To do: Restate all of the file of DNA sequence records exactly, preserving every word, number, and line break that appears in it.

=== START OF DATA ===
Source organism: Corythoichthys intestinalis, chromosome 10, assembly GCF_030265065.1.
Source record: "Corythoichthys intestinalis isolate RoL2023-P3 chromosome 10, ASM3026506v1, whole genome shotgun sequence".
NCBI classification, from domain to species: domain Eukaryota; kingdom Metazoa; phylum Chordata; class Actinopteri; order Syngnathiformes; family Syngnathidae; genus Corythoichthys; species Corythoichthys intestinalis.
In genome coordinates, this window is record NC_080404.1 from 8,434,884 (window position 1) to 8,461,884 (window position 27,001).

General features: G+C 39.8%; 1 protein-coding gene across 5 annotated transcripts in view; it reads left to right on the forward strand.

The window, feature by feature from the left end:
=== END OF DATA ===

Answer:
Source organism: Corythoichthys intestinalis, chromosome 10, assembly GCF_030265065.1.
Source record: "Corythoichthys intestinalis isolate RoL2023-P3 chromosome 10, ASM3026506v1, whole genome shotgun sequence".
NCBI classification, from domain to species: domain Eukaryota; kingdom Metazoa; phylum Chordata; class Actinopteri; order Syngnathiformes; family Syngnathidae; genus Corythoichthys; species Corythoichthys intestinalis.
In genome coordinates, this window is record NC_080404.1 from 8,434,884 (window position 1) to 8,461,884 (window position 27,001).

General features: G+C 39.8%; 1 protein-coding gene across 5 annotated transcripts in view; it reads left to right on the forward strand.

The window, feature by feature from the left end: